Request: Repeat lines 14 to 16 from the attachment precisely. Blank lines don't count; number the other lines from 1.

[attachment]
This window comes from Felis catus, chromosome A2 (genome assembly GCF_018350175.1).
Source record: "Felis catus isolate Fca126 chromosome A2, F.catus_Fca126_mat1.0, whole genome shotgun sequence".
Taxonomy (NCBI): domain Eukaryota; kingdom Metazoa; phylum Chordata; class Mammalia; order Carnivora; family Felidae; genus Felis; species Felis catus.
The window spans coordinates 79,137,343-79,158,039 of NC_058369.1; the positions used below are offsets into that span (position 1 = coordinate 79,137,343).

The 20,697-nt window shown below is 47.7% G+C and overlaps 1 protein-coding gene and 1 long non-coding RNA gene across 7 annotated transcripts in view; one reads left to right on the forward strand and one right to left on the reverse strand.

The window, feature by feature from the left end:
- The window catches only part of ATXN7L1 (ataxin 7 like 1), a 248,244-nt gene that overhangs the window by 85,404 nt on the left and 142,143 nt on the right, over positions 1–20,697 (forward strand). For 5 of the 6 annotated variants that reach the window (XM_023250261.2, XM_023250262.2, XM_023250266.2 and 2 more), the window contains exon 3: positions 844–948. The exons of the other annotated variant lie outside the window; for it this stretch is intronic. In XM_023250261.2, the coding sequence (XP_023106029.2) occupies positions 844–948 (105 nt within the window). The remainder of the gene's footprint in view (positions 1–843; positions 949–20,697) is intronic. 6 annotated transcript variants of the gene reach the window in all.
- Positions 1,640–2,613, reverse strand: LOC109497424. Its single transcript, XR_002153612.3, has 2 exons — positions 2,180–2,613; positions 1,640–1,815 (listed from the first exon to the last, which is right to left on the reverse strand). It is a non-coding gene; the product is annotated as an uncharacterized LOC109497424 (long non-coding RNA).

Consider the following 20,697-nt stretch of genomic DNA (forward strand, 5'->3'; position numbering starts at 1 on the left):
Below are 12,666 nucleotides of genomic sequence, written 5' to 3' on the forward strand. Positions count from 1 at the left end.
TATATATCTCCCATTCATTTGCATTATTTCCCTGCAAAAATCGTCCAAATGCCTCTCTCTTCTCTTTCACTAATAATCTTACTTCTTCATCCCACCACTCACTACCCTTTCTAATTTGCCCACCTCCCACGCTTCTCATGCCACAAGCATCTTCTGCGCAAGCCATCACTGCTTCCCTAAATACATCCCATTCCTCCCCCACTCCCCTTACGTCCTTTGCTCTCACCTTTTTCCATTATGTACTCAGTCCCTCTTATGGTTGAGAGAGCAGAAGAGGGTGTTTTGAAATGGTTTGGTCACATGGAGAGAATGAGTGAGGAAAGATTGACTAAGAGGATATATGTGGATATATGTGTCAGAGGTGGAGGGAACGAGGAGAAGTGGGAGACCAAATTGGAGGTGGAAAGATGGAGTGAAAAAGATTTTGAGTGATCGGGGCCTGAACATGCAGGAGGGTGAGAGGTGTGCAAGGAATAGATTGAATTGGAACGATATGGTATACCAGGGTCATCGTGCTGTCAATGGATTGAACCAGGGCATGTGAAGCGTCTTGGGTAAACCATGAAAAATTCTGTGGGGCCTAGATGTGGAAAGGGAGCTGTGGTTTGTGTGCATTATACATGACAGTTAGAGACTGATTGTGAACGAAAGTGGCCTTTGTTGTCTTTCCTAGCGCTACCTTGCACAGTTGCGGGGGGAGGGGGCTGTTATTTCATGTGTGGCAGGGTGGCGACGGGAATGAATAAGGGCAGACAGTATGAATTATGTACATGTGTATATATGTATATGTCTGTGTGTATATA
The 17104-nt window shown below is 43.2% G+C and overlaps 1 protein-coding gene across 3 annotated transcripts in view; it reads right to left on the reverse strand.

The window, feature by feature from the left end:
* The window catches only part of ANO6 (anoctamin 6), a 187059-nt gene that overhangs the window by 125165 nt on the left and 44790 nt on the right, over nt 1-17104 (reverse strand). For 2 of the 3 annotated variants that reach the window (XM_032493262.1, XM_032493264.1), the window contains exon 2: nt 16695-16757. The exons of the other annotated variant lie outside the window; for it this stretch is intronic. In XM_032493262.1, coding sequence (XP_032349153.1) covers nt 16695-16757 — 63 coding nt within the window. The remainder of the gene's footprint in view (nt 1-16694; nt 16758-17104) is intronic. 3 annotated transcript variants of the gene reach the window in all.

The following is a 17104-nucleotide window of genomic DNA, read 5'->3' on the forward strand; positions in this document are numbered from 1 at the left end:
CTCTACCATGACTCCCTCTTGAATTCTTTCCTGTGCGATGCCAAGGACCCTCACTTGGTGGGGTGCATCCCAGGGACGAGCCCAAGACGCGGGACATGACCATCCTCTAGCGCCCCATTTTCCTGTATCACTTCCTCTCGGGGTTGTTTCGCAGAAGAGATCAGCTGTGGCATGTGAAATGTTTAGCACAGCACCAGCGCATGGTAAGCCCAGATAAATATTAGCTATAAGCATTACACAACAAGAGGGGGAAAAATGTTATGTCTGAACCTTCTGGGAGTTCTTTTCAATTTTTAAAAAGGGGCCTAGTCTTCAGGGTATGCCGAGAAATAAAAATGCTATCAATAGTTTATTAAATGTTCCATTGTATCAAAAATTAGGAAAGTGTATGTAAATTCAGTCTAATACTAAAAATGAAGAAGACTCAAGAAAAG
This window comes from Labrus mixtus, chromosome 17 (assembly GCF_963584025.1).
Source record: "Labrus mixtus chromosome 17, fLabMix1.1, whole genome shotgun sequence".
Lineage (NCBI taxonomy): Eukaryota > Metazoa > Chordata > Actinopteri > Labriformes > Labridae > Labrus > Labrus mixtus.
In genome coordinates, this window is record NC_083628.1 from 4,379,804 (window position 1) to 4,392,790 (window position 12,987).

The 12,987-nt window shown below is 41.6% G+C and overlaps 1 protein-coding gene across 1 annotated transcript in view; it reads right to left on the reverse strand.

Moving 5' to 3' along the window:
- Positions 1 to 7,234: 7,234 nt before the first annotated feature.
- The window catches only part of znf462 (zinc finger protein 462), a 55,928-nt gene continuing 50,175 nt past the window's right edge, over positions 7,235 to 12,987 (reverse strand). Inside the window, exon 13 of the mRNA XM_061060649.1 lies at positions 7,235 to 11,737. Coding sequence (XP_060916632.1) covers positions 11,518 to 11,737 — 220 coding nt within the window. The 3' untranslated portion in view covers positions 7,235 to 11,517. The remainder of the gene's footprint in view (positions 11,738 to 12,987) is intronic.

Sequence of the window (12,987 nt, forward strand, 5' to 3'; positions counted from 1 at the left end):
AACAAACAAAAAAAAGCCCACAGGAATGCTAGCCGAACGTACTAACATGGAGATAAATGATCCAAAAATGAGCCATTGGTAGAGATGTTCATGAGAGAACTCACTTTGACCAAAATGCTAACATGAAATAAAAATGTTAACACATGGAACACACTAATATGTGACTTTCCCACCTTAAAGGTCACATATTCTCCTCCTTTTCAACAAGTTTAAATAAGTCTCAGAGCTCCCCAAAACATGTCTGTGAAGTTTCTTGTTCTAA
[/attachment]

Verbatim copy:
* The window catches only part of ANO6 (anoctamin 6), a 187059-nt gene that overhangs the window by 125165 nt on the left and 44790 nt on the right, over nt 1-17104 (reverse strand). For 2 of the 3 annotated variants that reach the window (XM_032493262.1, XM_032493264.1), the window contains exon 2: nt 16695-16757. The exons of the other annotated variant lie outside the window; for it this stretch is intronic. In XM_032493262.1, coding sequence (XP_032349153.1) covers nt 16695-16757 — 63 coding nt within the window. The remainder of the gene's footprint in view (nt 1-16694; nt 16758-17104) is intronic. 3 annotated transcript variants of the gene reach the window in all.

The following is a 17104-nucleotide window of genomic DNA, read 5'->3' on the forward strand; positions in this document are numbered from 1 at the left end:
CTCTACCATGACTCCCTCTTGAATTCTTTCCTGTGCGATGCCAAGGACCCTCACTTGGTGGGGTGCATCCCAGGGACGAGCCCAAGACGCGGGACATGACCATCCTCTAGCGCCCCATTTTCCTGTATCACTTCCTCTCGGGGTTGTTTCGCAGAAGAGATCAGCTGTGGCATGTGAAATGTTTAGCACAGCACCAGCGCATGGTAAGCCCAGATAAATATTAGCTATAAGCATTACACAACAAGAGGGGGAAAAATGTTATGTCTGAACCTTCTGGGAGTTCTTTTCAATTTTTAAAAAGGGGCCTAGTCTTCAGGGTATGCCGAGAAATAAAAATGCTATCAATAGTTTATTAAATGTTCCATTGTATCAAAAATTAGGAAAGTGTATGTAAATTCAGTCTAATACTAAAAATGAAGAAGACTCAAGAAAAG